Lower rates, fewer exemptions
It’s an election year, which means many Michigan politicians want to be seen letting taxpayers keep more of their own money.
As they proceed, however, they should take a long view of measures that aren’t just politically popular, but will have positive effects on future employment and economic growth in this state.
Democrats and many Republicans want to expand exemptions on pension income that were restricted as part of a 2011 tax overhaul, and expand homestead property tax and child credits that also were scaled back. The main component of that 2011 tax reform was replacing the Michigan Business Tax with a much simpler and less burdensome tax on firms' earnings, in practice ending taxation for most small businesses and imposing a flat rate on larger corporations.
While it has potentially unfortunate side effects (like creating incentives for retirees to move to a state with no individual income tax), scaling back exemptions on pension income made the system more fair. There's no logical reason why 401(k) or IRA withdrawals should be taxed while income from conventional pensions is exempt. Not to mention forcing struggling young families to pay higher rates so older citizens can pay less. And while property tax credits and dependent child credits are politically popular, they do little or nothing to help increase employment and the state economy.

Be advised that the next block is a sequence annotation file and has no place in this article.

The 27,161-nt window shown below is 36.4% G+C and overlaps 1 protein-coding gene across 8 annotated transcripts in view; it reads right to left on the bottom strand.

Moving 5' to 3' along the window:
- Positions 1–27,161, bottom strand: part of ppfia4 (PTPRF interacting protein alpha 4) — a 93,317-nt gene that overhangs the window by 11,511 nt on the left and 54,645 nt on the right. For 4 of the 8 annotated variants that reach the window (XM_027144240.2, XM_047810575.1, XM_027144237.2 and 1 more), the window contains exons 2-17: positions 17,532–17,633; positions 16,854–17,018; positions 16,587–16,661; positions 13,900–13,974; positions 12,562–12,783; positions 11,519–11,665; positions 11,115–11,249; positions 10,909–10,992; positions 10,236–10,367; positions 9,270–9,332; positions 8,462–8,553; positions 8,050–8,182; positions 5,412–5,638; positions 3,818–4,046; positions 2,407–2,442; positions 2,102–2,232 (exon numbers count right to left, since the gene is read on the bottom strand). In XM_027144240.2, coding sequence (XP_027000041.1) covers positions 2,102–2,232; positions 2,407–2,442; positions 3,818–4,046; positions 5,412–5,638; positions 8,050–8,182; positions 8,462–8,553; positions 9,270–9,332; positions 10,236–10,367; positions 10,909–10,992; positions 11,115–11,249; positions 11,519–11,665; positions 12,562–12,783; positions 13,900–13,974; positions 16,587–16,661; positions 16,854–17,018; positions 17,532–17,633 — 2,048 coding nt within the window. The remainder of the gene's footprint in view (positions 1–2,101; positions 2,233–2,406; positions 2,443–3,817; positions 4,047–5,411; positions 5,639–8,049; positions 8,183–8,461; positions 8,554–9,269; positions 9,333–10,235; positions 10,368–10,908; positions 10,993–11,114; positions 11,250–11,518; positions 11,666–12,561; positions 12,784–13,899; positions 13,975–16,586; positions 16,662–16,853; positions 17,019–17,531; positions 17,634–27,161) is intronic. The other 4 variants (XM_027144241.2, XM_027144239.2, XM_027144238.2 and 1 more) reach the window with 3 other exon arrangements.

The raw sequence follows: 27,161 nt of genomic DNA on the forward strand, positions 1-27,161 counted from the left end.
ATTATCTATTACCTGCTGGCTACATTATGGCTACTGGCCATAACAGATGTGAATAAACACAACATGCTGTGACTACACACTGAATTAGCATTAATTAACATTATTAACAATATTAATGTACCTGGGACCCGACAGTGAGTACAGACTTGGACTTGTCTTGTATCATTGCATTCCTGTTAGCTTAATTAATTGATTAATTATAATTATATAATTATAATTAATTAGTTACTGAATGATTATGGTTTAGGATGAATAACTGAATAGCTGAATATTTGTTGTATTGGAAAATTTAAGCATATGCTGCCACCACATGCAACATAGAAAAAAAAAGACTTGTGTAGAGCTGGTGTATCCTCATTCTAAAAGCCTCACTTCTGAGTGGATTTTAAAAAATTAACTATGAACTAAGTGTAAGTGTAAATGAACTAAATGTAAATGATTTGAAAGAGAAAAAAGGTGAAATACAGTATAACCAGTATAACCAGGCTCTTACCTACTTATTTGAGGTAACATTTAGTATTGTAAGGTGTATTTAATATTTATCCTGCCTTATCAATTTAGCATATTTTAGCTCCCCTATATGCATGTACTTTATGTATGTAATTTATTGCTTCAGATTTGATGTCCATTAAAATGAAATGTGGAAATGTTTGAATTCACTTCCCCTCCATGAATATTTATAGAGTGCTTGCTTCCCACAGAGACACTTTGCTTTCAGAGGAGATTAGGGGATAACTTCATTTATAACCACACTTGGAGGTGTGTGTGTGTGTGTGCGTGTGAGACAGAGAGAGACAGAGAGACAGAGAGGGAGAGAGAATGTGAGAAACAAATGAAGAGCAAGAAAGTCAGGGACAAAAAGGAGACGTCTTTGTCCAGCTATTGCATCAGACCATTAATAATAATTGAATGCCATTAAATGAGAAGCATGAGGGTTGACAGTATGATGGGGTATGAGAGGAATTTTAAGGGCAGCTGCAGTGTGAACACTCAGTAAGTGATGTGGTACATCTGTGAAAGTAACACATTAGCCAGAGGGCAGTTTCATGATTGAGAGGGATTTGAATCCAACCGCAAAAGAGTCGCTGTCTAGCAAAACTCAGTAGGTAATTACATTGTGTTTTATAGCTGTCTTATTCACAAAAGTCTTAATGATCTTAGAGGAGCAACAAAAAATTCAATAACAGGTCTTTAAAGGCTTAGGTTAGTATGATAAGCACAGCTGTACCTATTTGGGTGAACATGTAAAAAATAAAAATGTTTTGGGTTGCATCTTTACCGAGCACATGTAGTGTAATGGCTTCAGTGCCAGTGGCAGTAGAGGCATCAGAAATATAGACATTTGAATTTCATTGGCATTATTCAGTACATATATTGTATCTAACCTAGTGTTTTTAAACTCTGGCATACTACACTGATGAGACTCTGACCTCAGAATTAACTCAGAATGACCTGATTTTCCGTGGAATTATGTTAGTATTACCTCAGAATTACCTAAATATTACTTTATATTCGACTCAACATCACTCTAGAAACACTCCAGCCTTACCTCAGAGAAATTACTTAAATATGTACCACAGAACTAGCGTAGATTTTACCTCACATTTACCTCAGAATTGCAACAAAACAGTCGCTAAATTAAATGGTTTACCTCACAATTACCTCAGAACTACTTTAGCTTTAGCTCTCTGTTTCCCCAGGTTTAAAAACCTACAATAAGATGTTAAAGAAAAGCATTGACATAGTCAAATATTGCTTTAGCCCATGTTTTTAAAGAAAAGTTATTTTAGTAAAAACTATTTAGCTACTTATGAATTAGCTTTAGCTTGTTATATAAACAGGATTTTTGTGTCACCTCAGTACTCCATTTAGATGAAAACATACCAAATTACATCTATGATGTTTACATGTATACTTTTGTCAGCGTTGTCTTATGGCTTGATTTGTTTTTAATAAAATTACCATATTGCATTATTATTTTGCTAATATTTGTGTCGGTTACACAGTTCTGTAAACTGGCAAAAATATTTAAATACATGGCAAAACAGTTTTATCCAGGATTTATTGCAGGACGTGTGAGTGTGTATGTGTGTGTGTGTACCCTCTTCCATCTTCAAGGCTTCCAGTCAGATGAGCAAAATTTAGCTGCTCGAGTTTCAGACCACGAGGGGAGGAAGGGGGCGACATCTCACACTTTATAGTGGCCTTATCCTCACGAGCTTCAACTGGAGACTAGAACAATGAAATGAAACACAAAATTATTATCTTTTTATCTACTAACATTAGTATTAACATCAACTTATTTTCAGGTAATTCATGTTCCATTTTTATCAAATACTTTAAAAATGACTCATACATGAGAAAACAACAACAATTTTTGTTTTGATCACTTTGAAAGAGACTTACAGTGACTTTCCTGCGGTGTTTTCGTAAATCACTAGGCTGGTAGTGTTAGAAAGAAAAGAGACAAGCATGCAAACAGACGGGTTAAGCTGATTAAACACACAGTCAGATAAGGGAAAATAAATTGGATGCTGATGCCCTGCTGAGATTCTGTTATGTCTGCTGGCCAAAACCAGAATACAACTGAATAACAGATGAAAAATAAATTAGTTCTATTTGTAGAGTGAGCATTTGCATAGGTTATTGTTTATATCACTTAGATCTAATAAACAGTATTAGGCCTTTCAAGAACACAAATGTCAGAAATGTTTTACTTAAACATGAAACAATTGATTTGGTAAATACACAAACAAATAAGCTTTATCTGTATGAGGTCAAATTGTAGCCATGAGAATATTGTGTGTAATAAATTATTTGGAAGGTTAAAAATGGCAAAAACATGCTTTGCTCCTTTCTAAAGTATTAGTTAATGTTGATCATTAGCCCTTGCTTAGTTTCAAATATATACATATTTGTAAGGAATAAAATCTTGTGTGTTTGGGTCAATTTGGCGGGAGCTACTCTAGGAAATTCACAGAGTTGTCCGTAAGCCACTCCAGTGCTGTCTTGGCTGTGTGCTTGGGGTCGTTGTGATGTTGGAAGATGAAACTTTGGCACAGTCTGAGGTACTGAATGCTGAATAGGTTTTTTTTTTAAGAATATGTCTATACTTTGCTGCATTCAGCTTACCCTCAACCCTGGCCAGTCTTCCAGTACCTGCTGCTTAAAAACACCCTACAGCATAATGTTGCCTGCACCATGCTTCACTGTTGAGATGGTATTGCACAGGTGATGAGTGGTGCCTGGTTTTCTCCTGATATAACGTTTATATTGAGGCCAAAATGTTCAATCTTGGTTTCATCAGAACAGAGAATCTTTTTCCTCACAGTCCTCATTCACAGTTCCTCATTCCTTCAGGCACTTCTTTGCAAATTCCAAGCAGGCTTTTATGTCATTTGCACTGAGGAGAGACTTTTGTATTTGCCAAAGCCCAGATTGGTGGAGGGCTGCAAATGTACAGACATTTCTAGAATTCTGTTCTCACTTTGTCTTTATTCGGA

In contrast, broad-based cuts in income tax rates do help create jobs and expand Michigan's economy. That's the goal of a bill sponsored by Sen. Jack Brandenburg, R-Harrison Township, which is pending on the Senate floor.
Before those 2011 tax changes, the current income tax rate of 4.25 was on track to being reduced to 3.9 percent, the rate before a large tax increase imposed in 2007. Senate Bill 402 would gradually roll the rate back to 3.9 percent by 2017.
Related to all this, Michigan's constitution prohibits politicians from imposing a graduated income tax. In other words, only a flat tax is permitted. Nevertheless, this principle has been eroded by exemptions that have the effect of creating a graduated tax system.
Indeed, according to the Michigan Department of Treasury, the system has become quite progressive. Most individuals don't start paying income tax until their income is around $22,000, mostly because of property tax rebates, home heating credits and other exemptions. (See chart nearby, but note that it is only updated through 2011, before that year's tax changes.)
Setting aside the constitutional issue, graduated taxes are not an invalid political choice, whether one agrees with it.
But economists agree that the most efficient method of taxation with the least number of unintended consequences is to spread as low a rate across as wide a base as possible. This is the direction Michigan tax policy should flow.